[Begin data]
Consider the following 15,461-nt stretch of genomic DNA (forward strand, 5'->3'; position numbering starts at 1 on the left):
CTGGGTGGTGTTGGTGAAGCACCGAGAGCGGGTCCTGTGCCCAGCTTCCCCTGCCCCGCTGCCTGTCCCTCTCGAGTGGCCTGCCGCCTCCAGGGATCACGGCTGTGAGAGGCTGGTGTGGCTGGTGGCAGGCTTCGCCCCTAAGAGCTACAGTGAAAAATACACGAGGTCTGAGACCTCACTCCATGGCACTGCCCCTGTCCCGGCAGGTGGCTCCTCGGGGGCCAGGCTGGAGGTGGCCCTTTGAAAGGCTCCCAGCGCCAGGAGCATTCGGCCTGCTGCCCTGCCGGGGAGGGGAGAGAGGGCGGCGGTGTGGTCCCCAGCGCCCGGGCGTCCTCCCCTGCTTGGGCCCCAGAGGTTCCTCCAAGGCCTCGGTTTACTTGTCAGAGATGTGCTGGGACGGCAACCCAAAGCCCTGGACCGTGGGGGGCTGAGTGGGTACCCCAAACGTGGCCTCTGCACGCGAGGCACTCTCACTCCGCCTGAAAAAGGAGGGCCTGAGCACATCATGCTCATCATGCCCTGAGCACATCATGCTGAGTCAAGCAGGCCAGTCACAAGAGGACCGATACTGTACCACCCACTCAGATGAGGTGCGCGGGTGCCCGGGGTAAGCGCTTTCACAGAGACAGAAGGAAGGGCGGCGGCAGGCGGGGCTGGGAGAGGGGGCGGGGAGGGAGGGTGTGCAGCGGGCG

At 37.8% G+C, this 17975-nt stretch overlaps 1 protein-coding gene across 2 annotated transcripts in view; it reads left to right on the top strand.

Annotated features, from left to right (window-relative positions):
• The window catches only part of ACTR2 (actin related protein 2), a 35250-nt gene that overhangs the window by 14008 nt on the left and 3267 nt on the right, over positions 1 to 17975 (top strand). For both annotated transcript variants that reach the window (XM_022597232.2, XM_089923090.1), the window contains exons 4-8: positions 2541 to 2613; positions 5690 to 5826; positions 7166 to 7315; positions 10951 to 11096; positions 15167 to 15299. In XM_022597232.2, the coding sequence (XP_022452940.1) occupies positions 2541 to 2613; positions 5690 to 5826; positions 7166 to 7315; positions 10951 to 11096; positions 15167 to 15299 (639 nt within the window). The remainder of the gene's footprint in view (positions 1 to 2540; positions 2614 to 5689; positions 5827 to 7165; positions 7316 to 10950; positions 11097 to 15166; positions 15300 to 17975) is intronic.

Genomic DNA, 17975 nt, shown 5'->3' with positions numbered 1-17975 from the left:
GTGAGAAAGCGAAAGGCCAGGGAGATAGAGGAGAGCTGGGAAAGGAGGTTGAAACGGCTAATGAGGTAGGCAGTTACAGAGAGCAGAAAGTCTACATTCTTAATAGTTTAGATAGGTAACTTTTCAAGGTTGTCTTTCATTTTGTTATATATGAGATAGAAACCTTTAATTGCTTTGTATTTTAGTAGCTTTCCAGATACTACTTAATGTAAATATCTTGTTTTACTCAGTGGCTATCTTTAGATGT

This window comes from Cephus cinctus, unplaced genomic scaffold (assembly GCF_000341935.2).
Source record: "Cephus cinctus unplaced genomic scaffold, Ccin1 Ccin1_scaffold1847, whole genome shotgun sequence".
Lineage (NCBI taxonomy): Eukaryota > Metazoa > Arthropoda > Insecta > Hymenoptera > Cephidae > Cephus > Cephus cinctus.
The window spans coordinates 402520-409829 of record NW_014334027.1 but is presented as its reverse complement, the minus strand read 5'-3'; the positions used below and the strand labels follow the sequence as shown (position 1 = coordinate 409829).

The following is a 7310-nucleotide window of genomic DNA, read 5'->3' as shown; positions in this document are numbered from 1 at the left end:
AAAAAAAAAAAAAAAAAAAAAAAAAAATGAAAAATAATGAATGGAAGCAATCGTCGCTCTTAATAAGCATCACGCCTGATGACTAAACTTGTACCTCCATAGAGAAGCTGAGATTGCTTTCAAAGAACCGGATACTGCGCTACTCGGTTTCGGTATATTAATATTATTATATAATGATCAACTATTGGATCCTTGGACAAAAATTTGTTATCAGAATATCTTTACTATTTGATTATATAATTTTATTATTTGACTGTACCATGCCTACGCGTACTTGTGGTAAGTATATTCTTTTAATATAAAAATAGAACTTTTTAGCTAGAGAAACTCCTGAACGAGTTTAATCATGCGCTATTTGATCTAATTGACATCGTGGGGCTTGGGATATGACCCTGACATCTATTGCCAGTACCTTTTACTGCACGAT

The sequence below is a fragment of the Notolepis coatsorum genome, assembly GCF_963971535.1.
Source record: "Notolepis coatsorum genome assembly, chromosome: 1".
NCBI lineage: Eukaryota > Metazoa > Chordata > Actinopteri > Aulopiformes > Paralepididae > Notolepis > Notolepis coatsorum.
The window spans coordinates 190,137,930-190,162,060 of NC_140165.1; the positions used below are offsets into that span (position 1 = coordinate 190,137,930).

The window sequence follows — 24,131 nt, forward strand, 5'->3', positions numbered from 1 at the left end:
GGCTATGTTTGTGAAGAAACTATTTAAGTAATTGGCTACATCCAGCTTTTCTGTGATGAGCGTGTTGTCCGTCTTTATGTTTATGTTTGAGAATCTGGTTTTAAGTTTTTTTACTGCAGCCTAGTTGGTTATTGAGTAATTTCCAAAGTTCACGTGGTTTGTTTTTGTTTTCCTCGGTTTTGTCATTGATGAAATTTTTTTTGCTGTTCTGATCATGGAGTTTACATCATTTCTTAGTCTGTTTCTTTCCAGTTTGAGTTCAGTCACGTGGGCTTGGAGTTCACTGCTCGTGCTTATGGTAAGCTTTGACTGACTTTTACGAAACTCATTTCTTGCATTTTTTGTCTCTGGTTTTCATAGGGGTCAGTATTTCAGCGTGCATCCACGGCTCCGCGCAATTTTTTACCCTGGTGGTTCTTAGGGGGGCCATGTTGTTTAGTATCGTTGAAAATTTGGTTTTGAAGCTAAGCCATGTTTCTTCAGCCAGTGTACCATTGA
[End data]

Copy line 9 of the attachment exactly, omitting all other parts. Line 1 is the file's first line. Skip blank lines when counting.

Source record: "Cephus cinctus unplaced genomic scaffold, Ccin1 Ccin1_scaffold1847, whole genome shotgun sequence".